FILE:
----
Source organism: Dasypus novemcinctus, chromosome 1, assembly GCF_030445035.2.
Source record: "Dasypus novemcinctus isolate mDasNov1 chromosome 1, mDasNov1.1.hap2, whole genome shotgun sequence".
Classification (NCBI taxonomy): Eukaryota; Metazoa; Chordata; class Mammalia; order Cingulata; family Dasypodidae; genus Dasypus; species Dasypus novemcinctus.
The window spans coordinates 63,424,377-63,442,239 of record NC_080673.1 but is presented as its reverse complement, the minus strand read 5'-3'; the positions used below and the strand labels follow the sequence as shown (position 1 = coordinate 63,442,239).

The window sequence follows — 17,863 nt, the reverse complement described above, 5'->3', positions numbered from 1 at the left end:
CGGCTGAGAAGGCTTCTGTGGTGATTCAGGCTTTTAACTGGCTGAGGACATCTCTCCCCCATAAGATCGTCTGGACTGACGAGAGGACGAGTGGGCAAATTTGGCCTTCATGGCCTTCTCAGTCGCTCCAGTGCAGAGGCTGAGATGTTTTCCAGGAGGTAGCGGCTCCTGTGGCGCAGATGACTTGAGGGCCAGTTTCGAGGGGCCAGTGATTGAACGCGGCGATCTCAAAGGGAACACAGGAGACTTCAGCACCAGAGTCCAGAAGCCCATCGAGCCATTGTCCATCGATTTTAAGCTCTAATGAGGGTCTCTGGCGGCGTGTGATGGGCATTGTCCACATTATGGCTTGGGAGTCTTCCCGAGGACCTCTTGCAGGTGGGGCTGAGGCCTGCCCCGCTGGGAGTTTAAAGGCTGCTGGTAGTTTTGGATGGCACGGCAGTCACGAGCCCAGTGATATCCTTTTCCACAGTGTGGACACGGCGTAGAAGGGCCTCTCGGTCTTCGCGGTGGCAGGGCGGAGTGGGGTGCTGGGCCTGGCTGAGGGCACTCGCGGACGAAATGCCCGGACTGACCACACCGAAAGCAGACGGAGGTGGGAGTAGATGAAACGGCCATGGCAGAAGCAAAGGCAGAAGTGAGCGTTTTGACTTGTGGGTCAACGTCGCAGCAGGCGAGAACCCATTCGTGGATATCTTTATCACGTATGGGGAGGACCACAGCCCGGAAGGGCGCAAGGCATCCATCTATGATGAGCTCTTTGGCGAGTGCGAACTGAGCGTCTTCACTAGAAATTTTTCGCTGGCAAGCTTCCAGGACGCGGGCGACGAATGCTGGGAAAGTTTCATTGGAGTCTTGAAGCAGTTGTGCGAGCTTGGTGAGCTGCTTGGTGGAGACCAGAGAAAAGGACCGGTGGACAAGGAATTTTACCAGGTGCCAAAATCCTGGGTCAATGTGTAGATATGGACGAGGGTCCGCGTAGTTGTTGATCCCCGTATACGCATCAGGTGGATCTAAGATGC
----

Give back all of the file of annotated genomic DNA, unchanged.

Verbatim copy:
Source organism: Dasypus novemcinctus, chromosome 1, assembly GCF_030445035.2.
Source record: "Dasypus novemcinctus isolate mDasNov1 chromosome 1, mDasNov1.1.hap2, whole genome shotgun sequence".
Classification (NCBI taxonomy): Eukaryota; Metazoa; Chordata; class Mammalia; order Cingulata; family Dasypodidae; genus Dasypus; species Dasypus novemcinctus.
The window spans coordinates 63,424,377-63,442,239 of record NC_080673.1 but is presented as its reverse complement, the minus strand read 5'-3'; the positions used below and the strand labels follow the sequence as shown (position 1 = coordinate 63,442,239).

The window sequence follows — 17,863 nt, the reverse complement described above, 5'->3', positions numbered from 1 at the left end:
CGGCTGAGAAGGCTTCTGTGGTGATTCAGGCTTTTAACTGGCTGAGGACATCTCTCCCCCATAAGATCGTCTGGACTGACGAGAGGACGAGTGGGCAAATTTGGCCTTCATGGCCTTCTCAGTCGCTCCAGTGCAGAGGCTGAGATGTTTTCCAGGAGGTAGCGGCTCCTGTGGCGCAGATGACTTGAGGGCCAGTTTCGAGGGGCCAGTGATTGAACGCGGCGATCTCAAAGGGAACACAGGAGACTTCAGCACCAGAGTCCAGAAGCCCATCGAGCCATTGTCCATCGATTTTAAGCTCTAATGAGGGTCTCTGGCGGCGTGTGATGGGCATTGTCCACATTATGGCTTGGGAGTCTTCCCGAGGACCTCTTGCAGGTGGGGCTGAGGCCTGCCCCGCTGGGAGTTTAAAGGCTGCTGGTAGTTTTGGATGGCACGGCAGTCACGAGCCCAGTGATATCCTTTTCCACAGTGTGGACACGGCGTAGAAGGGCCTCTCGGTCTTCGCGGTGGCAGGGCGGAGTGGGGTGCTGGGCCTGGCTGAGGGCACTCGCGGACGAAATGCCCGGACTGACCACACCGAAAGCAGACGGAGGTGGGAGTAGATGAAACGGCCATGGCAGAAGCAAAGGCAGAAGTGAGCGTTTTGACTTGTGGGTCAACGTCGCAGCAGGCGAGAACCCATTCGTGGATATCTTTATCACGTATGGGGAGGACCACAGCCCGGAAGGGCGCAAGGCATCCATCTATGATGAGCTCTTTGGCGAGTGCGAACTGAGCGTCTTCACTAGAAATTTTTCGCTGGCAAGCTTCCAGGACGCGGGCGACGAATGCTGGGAAAGTTTCATTGGAGTCTTGAAGCAGTTGTGCGAGCTTGGTGAGCTGCTTGGTGGAGACCAGAGAAAAGGACCGGTGGACAAGGAATTTTACCAGGTGCCAAAATCCTGGGTCAATGTGTAGATATGGACGAGGGTCCGCGTAGTTGTTGATCCCCGTATACGCATCAGGTGGATCTAAGATGC